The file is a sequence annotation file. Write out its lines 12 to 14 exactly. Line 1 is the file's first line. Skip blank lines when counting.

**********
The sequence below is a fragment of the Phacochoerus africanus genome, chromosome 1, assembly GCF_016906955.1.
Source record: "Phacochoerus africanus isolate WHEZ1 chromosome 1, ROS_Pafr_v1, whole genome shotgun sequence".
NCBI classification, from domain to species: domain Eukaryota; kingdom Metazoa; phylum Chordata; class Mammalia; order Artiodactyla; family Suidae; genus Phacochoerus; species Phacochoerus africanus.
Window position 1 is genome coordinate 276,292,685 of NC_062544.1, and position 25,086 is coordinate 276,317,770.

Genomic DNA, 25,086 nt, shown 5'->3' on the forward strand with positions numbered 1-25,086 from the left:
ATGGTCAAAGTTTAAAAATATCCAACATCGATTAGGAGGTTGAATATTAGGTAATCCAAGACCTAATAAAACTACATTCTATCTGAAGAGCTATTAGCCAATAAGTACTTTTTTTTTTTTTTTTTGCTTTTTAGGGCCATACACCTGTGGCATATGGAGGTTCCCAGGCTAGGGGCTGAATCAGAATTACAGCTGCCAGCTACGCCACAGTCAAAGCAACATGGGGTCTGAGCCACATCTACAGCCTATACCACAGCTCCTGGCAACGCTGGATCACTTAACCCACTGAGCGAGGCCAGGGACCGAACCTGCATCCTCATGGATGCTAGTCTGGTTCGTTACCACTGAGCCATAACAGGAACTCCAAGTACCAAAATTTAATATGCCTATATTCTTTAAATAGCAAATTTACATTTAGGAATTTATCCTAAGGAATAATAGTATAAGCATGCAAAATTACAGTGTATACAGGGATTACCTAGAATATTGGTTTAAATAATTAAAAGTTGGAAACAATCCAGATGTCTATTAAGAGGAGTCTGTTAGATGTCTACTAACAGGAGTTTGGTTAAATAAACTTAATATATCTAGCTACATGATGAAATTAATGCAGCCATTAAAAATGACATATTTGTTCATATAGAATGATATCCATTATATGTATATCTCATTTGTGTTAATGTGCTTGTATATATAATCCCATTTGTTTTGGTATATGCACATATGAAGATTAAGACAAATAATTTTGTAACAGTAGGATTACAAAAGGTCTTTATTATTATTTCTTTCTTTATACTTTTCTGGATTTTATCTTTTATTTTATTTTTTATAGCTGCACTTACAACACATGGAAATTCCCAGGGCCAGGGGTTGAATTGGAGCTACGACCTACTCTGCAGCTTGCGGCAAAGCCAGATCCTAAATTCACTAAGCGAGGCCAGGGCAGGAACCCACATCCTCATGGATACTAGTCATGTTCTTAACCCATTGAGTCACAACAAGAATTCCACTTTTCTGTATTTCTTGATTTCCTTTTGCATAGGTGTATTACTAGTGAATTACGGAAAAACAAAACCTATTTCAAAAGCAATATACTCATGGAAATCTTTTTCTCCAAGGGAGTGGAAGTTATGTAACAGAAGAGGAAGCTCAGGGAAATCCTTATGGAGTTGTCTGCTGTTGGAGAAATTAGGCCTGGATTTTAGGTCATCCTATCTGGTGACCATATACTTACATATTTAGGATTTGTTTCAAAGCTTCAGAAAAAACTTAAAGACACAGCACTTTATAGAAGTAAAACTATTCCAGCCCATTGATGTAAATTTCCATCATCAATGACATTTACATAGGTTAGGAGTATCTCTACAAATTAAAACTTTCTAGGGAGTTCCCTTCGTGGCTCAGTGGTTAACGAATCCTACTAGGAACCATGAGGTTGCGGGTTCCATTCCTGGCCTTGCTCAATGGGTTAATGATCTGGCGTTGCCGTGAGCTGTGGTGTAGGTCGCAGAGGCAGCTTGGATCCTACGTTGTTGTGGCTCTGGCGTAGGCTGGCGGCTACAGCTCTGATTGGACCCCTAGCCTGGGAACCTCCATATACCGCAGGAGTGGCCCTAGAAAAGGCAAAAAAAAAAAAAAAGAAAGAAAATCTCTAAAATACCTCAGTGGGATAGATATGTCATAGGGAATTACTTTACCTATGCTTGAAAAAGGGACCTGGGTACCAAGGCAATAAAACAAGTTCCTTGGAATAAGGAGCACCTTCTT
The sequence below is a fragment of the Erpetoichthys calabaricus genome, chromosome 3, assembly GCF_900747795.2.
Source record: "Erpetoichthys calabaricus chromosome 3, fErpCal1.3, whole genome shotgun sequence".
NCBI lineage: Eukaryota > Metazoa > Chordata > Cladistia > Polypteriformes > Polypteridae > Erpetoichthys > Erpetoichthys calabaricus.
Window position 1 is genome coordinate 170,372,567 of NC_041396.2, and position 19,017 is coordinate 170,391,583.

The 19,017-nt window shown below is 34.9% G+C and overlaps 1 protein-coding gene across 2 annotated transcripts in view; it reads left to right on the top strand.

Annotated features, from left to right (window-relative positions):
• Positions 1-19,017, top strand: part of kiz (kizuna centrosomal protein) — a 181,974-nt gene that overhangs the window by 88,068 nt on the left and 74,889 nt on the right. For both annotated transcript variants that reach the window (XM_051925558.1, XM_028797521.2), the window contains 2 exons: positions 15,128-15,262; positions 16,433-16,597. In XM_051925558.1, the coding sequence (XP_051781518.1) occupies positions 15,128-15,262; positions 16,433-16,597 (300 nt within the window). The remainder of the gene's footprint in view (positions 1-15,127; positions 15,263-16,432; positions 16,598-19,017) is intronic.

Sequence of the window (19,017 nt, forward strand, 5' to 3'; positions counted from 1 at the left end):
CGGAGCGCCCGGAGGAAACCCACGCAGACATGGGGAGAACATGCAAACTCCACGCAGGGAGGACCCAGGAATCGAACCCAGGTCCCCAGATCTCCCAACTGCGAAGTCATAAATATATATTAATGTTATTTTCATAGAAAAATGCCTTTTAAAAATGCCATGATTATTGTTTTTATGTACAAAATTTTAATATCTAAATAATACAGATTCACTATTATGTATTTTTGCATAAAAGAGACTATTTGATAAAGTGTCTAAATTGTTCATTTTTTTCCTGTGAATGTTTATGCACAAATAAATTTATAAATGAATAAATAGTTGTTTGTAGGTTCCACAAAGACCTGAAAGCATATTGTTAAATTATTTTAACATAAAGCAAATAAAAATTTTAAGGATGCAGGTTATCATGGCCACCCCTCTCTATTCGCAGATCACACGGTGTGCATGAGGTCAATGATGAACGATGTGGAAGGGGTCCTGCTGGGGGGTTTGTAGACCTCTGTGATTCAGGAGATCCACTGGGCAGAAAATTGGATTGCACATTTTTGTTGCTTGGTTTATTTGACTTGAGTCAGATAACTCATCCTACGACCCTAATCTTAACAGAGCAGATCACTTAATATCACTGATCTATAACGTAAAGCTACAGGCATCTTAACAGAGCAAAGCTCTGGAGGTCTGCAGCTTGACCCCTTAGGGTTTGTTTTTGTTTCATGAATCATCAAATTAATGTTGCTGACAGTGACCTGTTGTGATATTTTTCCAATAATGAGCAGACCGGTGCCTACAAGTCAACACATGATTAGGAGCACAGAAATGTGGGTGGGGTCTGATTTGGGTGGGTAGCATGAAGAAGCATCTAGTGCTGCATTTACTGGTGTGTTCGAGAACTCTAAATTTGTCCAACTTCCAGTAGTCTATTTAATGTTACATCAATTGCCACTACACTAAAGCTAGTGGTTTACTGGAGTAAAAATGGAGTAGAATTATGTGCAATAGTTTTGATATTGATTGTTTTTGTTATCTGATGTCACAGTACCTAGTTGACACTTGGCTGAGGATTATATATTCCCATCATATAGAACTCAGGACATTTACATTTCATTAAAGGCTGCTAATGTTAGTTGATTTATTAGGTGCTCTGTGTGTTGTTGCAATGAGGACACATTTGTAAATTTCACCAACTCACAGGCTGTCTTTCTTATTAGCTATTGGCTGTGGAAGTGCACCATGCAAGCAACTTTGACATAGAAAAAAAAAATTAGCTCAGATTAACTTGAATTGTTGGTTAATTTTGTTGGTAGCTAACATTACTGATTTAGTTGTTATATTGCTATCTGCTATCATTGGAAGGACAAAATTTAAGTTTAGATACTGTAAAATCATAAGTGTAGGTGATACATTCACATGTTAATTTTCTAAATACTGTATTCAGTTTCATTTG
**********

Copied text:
Annotated features, from left to right (window-relative positions):
• Positions 1-19,017, top strand: part of kiz (kizuna centrosomal protein) — a 181,974-nt gene that overhangs the window by 88,068 nt on the left and 74,889 nt on the right. For both annotated transcript variants that reach the window (XM_051925558.1, XM_028797521.2), the window contains 2 exons: positions 15,128-15,262; positions 16,433-16,597. In XM_051925558.1, the coding sequence (XP_051781518.1) occupies positions 15,128-15,262; positions 16,433-16,597 (300 nt within the window). The remainder of the gene's footprint in view (positions 1-15,127; positions 15,263-16,432; positions 16,598-19,017) is intronic.

Sequence of the window (19,017 nt, forward strand, 5' to 3'; positions counted from 1 at the left end):